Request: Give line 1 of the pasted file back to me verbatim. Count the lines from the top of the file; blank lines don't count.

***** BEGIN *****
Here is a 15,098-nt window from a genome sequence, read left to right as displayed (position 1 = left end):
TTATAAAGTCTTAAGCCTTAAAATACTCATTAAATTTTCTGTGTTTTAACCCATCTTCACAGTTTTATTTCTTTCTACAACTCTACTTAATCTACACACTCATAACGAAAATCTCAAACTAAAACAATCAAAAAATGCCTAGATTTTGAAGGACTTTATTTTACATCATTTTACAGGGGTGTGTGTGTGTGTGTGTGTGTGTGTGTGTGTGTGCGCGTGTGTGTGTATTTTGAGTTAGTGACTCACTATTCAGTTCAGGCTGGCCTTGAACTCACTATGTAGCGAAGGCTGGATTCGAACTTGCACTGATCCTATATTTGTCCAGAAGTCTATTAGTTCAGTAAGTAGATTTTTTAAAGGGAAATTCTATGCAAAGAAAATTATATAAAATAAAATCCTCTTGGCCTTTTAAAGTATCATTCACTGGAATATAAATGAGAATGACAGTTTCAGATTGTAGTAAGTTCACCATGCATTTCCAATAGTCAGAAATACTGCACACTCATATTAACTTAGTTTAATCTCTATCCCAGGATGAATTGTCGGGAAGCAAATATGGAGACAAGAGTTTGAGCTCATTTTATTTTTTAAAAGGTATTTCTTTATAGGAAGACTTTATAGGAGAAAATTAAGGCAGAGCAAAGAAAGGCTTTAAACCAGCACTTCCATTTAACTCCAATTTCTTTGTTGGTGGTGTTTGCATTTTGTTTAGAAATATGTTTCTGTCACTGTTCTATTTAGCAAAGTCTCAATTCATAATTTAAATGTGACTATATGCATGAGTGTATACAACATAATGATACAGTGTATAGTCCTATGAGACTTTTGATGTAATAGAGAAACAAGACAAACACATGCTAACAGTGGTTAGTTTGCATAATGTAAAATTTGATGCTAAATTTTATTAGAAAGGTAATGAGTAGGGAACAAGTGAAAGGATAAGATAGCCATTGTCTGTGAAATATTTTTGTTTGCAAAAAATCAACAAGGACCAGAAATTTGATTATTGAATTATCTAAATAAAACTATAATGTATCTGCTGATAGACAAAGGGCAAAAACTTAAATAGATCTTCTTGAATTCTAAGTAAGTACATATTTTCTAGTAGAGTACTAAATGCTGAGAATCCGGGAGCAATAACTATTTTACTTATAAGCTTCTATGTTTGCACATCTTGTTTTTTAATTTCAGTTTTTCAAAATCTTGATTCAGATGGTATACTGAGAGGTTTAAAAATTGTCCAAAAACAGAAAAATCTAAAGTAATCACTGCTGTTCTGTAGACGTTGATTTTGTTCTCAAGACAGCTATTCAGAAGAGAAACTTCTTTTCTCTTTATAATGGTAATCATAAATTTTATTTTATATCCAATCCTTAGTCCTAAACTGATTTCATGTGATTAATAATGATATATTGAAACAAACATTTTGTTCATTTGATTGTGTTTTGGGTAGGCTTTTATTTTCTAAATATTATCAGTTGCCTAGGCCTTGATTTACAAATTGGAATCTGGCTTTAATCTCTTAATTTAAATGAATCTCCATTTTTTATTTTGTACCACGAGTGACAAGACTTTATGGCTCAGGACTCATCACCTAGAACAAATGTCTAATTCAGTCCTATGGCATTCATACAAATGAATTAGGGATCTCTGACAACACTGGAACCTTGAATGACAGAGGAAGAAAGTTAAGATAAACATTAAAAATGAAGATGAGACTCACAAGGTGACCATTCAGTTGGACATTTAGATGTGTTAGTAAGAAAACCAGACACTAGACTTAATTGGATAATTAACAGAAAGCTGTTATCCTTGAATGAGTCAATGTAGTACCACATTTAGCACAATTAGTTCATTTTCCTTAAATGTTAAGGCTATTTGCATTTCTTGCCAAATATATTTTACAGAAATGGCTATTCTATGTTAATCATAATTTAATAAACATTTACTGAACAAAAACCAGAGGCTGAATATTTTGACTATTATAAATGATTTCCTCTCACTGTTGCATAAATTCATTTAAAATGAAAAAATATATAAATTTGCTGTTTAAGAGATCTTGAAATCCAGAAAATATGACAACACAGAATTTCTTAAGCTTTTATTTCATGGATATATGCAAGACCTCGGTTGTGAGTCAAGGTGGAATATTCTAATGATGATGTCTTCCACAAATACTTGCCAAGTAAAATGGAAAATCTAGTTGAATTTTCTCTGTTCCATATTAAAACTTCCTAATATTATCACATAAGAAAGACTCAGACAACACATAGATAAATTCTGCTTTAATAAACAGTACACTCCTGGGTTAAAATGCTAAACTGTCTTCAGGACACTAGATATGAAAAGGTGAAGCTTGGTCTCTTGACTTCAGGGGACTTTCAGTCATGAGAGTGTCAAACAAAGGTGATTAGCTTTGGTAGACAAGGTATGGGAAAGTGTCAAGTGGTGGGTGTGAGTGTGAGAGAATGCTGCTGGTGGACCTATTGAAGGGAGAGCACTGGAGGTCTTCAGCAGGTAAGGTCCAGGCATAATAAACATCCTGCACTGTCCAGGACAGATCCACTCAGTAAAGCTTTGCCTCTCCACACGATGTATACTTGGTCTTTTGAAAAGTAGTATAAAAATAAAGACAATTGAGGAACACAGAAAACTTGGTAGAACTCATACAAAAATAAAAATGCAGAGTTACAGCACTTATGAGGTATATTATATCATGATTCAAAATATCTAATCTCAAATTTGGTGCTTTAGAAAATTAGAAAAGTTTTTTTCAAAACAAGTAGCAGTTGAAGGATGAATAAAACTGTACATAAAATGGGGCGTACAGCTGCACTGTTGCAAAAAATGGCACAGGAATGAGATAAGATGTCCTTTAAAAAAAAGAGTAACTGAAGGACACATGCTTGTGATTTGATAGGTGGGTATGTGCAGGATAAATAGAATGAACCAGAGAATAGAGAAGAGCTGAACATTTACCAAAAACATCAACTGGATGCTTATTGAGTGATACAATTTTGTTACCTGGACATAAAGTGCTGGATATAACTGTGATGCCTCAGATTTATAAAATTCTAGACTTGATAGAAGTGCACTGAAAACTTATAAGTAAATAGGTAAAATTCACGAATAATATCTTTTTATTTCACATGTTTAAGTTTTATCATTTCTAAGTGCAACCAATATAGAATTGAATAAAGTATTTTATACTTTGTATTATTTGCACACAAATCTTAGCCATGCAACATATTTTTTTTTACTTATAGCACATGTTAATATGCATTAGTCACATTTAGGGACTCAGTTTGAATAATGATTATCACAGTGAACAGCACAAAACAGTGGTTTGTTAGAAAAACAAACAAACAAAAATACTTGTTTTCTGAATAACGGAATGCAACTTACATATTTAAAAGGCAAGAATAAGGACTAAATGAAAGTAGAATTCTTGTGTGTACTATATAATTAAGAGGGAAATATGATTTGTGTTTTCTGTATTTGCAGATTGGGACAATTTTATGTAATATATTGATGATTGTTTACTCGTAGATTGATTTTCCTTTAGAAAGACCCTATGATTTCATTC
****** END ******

Here is a 15,098-nt window from a genome sequence, read left to right as displayed (position 1 = left end):